As an interaction designer working in an Agile environment, I’ve recently been asked by several colleagues in non-Agile arenas – folks in agency settings, consultancies, or in-house software companies – what it’s really like in terms of design workflow and output. Their questions have touched on everything from the day-to-day differences to the quality of the designs coming out of the process, and their perspectives have ranged from casual-and-curious, to scared-and-skeptical (e.g., “Oh, it’s just a fad” and “There’s that vast Agile agenda again.”)
Well, that got me thinking. What were the real differences, anyway?
The Agile Agenda
Two years ago, I was brand new to Agile software development and pretty naive overall when it came to understanding competing development methodologies. These days however, I feel like I have some ground beneath my feet when talking about development processes and their underlying philosophies. In taking a step back to consider what it has really meant for me as a designer these last couple of years, I tried to tackle questions like:
- What am I doing now that’s different?
- Did my previous skills and user-centered design approach still apply?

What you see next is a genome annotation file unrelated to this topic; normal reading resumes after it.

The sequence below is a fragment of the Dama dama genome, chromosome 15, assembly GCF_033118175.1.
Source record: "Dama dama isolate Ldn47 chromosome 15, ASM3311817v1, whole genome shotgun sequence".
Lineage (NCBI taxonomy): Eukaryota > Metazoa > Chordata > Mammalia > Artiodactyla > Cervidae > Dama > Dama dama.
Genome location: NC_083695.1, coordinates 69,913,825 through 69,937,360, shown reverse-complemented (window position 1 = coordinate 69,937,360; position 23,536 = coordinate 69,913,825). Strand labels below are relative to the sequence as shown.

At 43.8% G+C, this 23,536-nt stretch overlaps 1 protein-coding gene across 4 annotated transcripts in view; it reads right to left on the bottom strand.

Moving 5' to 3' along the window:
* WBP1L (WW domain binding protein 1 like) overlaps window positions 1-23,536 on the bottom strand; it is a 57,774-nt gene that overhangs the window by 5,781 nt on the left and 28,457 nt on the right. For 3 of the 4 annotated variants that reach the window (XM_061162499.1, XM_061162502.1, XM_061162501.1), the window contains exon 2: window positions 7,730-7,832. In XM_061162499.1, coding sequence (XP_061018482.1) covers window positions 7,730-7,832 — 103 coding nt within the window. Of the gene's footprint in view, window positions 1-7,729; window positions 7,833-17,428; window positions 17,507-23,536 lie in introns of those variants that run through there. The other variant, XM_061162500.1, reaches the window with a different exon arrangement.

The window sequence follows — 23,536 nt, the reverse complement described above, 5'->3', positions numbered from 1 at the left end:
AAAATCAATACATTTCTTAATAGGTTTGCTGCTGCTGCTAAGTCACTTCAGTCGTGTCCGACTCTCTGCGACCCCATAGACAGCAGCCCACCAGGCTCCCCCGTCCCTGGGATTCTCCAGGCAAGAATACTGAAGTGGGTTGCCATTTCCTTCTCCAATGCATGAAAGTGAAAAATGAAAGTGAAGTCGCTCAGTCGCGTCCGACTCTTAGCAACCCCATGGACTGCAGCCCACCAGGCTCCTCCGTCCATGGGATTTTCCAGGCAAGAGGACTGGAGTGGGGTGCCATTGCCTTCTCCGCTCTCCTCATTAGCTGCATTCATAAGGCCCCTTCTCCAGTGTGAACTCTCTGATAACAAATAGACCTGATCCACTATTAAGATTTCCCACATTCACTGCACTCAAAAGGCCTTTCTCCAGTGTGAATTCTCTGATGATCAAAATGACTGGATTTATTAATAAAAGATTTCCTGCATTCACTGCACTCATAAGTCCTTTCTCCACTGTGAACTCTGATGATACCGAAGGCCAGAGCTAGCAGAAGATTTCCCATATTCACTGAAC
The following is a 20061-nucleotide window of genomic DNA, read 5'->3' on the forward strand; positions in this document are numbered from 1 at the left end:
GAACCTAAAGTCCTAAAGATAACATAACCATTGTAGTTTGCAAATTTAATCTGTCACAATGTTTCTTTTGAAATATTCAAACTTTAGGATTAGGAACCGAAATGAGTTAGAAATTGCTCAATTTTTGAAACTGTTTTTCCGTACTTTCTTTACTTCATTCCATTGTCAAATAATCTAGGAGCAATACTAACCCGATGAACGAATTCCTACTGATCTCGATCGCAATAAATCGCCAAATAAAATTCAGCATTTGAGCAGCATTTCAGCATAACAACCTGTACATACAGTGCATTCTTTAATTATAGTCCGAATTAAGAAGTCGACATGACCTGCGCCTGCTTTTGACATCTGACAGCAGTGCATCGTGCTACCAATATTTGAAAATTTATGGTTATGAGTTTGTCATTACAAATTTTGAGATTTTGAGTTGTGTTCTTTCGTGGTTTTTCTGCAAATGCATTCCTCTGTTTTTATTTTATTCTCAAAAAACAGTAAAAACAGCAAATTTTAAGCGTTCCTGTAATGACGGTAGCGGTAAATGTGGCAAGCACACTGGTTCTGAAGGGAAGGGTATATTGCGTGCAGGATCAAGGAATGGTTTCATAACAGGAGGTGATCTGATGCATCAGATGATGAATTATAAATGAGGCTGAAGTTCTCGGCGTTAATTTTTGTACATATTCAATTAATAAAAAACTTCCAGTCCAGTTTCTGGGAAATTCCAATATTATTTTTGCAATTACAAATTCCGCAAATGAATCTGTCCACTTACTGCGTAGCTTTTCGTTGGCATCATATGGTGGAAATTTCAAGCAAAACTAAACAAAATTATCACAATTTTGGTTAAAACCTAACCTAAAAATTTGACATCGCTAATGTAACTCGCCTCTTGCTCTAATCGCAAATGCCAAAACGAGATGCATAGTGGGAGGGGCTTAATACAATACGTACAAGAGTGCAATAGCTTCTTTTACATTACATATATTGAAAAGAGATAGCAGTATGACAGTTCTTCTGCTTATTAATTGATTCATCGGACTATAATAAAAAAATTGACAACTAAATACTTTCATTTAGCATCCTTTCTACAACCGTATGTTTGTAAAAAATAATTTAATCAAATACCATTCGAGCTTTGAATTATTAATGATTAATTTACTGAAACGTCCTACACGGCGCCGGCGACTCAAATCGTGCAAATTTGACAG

- Did I need to learn anything new?
And, perhaps most importantly:
- What has the overall quality of the user experience really been like?
The following takeaways capture some of the things I’ve learned along the way. This is simply my perspective with a little insight on what the transition has been like. What it is not, is a guide for what you and/ or your team of designers should be doing. I’ll leave that to far more knowledgeable folks to chime in on. Besides, one of the major tenets of Scrum is to do what makes the most sense for you and your team.
one of the major tenets of Scrum is to do what makes the most sense for you and your team.
(Note: It’s probably helpful to at least have a rudimentary understanding of Agile Software Development at this point. Check out the Wikipedia entry to learn more.)